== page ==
WannaCry Ransomware Roundup
On May 12, 2017, a new ransomware strain, deemed “WannaCry” (WannaCrypt), was found by Malwarebytes (an anti-malware software company). Programmed to run in 27 languages, the ransomware’s first major infection, which grabbed all our attention, was when it hit the National Health Service of Britain (NHS). British authorities said that about 20% of Britain’s public health trusts were affected in the attack. As reported by the New York Times, 200,000 computers across over 150 countries were effected in the attack. Affected computers contained a message that read “Oops, your files have been encrypted.” Along with this message was a demand for $300 in the anonymous, digital currency Bitcoin.
So, who else was affected in the WannaCry ransomware attack? According to Kaspersky Lab, Russia got the worst hit, followed by Ukraine, India, and Taiwan. The Russian Interior Ministry had 1,000 computers hit, FedEx was hit, Deutsche Bahn- the German transportation company, Telefonica- a Spanish telecommunications firm, and Renault- the French car company, and several computers used to mine Bitcoin in China were all among the many companies and systems affected by this ransomware.
So, how did this happen?
Drawn from the exploits stolen from the NSA (National Security Agency), and dumped by the Shadow Brokers, the hackers utilized a Windows zero-days vulnerability entitled Eternalblue. Eternalblue exploits a remote code-execution bug in the latest version of Windows 2008 R2 using the server message block and NetBT protocols. WannaCry uses the MS17-010 exploit to spread to other machines through NetBIOS, per McAfee. With the ability to generate lists of internal IPs and random IPs, WannaCry can spread beyond a given network to across the internet, if respective sites allow NetBOIS packets from outside networks, also per McAfee. As some samples were found in the wild, they are capable of infecting and spreading. Once WannaCry infects a machine, it also tries to infect any network which shares mounted as local disks.
The most devastating thing about this malware is that it theoretically could have been stopped before it started if worldwide Windows users had used a patch that Microsoft had released in response to the discovery of the zero-day vulnerability. After the vulnerability had been found, Microsoft took their time creating the patch, but did eventually release it months before the WannaCry ransomware outbreak. Since the attack, Microsoft has released another patch for affected users. NPR’s Rob Schmitz reported from Shanghai that Microsoft users in China cannot access the patch as “many Chinese computers run on pirated Microsoft operating systems,” though Chinese security companies offered their help.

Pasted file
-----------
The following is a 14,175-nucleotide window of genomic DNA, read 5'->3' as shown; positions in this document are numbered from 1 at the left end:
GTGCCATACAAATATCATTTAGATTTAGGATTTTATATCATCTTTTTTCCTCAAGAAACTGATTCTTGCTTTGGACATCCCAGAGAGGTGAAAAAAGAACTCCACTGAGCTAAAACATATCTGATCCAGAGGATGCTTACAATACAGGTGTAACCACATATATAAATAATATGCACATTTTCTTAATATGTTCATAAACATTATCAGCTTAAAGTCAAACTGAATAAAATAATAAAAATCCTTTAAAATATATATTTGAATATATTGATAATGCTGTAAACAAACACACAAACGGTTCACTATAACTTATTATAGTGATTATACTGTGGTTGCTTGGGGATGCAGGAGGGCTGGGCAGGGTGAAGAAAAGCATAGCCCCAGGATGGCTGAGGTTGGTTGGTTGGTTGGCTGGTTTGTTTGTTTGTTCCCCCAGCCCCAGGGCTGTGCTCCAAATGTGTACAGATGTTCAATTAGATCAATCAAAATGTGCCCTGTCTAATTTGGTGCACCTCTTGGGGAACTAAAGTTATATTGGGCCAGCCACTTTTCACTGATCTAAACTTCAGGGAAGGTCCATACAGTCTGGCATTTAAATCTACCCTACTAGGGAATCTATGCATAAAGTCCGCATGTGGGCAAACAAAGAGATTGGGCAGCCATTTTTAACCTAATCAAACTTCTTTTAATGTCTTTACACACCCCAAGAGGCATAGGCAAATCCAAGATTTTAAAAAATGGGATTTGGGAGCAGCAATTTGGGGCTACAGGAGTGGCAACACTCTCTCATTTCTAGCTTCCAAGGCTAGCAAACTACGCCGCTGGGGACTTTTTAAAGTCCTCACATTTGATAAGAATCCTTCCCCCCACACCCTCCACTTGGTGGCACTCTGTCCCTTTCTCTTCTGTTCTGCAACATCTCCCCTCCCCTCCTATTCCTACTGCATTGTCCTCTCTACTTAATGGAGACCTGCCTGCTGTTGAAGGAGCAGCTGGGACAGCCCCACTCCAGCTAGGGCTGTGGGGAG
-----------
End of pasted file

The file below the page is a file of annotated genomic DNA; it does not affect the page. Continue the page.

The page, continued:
Where do we go from here?
A U.K. based security expert has been deemed an “accidental hero” for registering the domain which the malware queried. Here is their account from MalwareTech.com:
“Although ransomware on a public sector system isn’t even newsworthy, systems being hit simultaneously across the country is (contrary to popular belief, most NHS employees don’t open phishing emails which suggested that something to be this widespread it would have to be propagated using another method). I was quickly able to get a sample of the malware with the help of Kafeine, a good friend, and fellow researcher. Upon running the sample in my analysis environment I instantly noticed it queried an unregistered domain, which I promptly registered.”
After extended research and communication, MalwareTech learned that simply registering the domain had disabled the WannaCry ransomware from further spreading:
“Now you probably can’t picture a grown man jumping around with the excitement of having just been ransomwared, but this was me. The failure of the ransomware to run the first time and then the subsequent success on the second mean that we had in fact prevented the spread of the ransomware and prevented it ransoming any new computer since the registration of the domain (I initially kept quiet about this while i reverse engineered the code myself to triple check this was the case, but by now Darien’s tweet had gotten a lot of traction).”
I highly recommend reading MalwareTech’s account of stopping the WannaCry epidemic.
Other security researchers and experts are following MalwareTech’s lead in registering new domains for the malware’s variants. Chris Doman of Alien Vault said, “The cat-and-mouse will likely continue until [someone] makes a larger change to the malware, removing the kill-switch functionality completely. At that point, it will be harder to stop new variants.”
As stated above, to ensure WannaCry and other malwares taking advantage of the Window’s zero-day vulnerability, make sure you get the patch from Microsoft. Then, follow these 6 steps outlined by No More Ransom, as reported by NPR:
- “Back up your computer and store the safety version in the cloud or on a drive that is not connected to your computer.
- Use robust antivirus software.
- Keep all the software on your computer up-to-date. Enable automatic updates.
- Never open attachments in emails from someone you don’t know. And remember that any account can be compromised.
- Enable the “Show file extensions” option in the Windows settings on your computer. This will make it much easier to spot potentially malicious files. Stay away from file extensions like “.exe,” “.vbs” and “.scr.”
- If you find a problem, disconnect your machine immediately from the Internet or other network connections (such as home Wi-Fi).”
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